This paper is the first result of a project in which we aim to re-survey and compile the records of observations of sunspots and aurora from as many auroral sources as possible, and then provide the compilations as digital data to the scientific community. As a preliminary effort, in this paper, we present the data for the formal chronicle of the Sòng dynasty, Sòngshǐ (CE 960–1279),Footnote 2 and we compare these results with data from cosmogenic radionuclide studies, such as the one performed by Miyake (2013).
Astronomical observations in the Sòng dynasty
In this study, we used the Chapter of Astronomy (Tiānwénzhì) in Sòngshǐ, mainly because it includes one of the richest sets of astronomical information among the chronicles of the Chinese dynasties. All the capitals in the Sòng era, where the observations were made, were located at latitudes between 30 and 35 N. This period (CE 960–1279) overlaps with the CE 993–994 event as well as the so-called Medieval Warm Period (MWP: 10 CE–14 CE).
Among historical records worldwide, Chinese chronicles are remarkable for their feasibility as scientific data. Keimatsu (1976) emphasizes the predominance of Chinese astronomical records because trained experts on astronomical observation made continuous observations at specified locations and took dated records of astronomical phenomena, often with detailed notes such as motions, shapes, and colors.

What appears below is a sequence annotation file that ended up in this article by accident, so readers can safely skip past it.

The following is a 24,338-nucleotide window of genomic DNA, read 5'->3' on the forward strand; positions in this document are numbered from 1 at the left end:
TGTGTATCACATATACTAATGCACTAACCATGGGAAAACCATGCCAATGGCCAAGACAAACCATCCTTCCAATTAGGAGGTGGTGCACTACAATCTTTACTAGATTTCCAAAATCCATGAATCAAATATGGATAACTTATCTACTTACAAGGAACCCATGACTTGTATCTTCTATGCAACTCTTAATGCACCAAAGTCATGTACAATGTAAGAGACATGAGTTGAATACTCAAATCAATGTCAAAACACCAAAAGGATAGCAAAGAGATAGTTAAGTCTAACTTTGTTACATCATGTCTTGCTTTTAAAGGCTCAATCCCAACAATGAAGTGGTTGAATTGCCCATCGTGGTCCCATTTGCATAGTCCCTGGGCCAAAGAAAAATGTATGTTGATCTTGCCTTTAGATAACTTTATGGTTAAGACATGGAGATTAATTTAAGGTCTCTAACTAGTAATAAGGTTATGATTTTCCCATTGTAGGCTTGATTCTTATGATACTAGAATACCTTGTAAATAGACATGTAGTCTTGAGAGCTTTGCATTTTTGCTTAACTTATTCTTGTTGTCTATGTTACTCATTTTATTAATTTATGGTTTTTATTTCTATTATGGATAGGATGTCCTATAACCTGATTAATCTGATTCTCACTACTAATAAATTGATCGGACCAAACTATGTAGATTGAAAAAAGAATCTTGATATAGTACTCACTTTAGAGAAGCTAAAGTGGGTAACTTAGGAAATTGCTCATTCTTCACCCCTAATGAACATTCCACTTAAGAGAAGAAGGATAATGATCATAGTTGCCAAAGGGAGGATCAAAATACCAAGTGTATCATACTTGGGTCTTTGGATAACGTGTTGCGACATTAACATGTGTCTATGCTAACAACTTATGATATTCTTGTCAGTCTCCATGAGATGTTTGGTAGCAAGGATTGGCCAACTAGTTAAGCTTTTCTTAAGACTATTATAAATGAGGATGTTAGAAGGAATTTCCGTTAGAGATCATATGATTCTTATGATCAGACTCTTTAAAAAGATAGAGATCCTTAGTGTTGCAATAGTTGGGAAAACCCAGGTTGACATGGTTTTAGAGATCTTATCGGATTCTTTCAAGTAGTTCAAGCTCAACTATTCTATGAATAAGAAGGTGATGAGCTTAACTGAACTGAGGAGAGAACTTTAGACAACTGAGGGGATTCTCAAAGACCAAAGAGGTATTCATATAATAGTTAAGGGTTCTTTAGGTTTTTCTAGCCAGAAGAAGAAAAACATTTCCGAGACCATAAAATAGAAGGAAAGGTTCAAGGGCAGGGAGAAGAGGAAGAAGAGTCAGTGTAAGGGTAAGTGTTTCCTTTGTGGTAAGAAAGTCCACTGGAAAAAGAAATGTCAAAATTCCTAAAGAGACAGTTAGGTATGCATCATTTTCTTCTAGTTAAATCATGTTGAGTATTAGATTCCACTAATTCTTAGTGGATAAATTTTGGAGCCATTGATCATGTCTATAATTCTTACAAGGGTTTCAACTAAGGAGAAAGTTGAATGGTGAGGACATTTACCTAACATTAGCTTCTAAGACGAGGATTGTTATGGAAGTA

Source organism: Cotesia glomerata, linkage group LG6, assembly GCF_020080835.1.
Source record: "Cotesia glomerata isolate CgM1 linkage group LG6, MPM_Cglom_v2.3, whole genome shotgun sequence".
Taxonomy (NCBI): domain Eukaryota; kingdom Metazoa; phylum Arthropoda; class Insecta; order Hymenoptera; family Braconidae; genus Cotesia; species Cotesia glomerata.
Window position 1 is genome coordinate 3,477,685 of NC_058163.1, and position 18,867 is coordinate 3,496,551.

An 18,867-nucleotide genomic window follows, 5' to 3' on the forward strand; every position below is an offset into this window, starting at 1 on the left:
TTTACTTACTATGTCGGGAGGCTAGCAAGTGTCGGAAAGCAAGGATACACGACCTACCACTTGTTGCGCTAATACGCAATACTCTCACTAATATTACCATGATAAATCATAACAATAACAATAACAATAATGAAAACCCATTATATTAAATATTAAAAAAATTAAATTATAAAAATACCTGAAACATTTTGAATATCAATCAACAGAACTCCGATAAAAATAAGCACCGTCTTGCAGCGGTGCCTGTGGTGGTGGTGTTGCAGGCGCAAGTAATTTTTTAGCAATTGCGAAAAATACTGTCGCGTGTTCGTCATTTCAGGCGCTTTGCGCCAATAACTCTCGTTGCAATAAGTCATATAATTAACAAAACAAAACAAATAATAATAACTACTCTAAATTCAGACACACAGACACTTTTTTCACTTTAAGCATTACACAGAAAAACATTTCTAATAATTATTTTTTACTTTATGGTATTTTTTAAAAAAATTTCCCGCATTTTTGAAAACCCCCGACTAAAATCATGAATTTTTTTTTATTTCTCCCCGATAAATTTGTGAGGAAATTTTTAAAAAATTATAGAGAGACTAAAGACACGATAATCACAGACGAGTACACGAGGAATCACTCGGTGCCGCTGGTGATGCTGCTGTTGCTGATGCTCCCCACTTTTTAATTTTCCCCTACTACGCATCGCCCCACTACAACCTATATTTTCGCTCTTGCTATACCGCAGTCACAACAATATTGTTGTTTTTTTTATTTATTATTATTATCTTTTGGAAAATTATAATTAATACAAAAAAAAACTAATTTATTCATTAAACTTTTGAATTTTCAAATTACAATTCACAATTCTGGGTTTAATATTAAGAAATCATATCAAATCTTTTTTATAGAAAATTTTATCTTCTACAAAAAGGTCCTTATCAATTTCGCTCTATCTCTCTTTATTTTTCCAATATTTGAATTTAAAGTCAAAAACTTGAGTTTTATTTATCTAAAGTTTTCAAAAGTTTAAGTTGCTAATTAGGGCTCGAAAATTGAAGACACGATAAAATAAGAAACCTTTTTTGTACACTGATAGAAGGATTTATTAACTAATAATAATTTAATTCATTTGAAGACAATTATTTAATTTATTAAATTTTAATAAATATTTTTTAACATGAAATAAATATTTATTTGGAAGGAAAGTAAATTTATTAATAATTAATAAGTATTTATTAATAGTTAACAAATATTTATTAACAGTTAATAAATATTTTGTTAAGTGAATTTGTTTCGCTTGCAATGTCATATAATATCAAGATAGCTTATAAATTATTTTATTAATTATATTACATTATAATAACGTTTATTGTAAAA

Thus, records in the Chinese official chronicles are regarded to be more objective than many other historical documents (Keimatsu 1976), but we should keep in mind that Chinese astronomical observations were also made for the purpose of “fortunetelling” for policy makers. For example,
On–March CE 1204 at night, red clouds (chìyún) appeared within white vapors, crossing the sky from the east to the west. After that, conflagrations occupied the country for eight days. Thus, astrologers regarded this as a symbol of fire. (Sòngshǐ, Five Elements II b, p. 1413)
The reason for their consistent observations is based on Chinese culture and the politics of dynasties. Astronomical phenomena were traditionally thought to be signs from the heavens to the emperors reflecting their politics (i.e., stated at Sòngshǐ, Astronomical I, p. 949, translated text available in Appendix 1).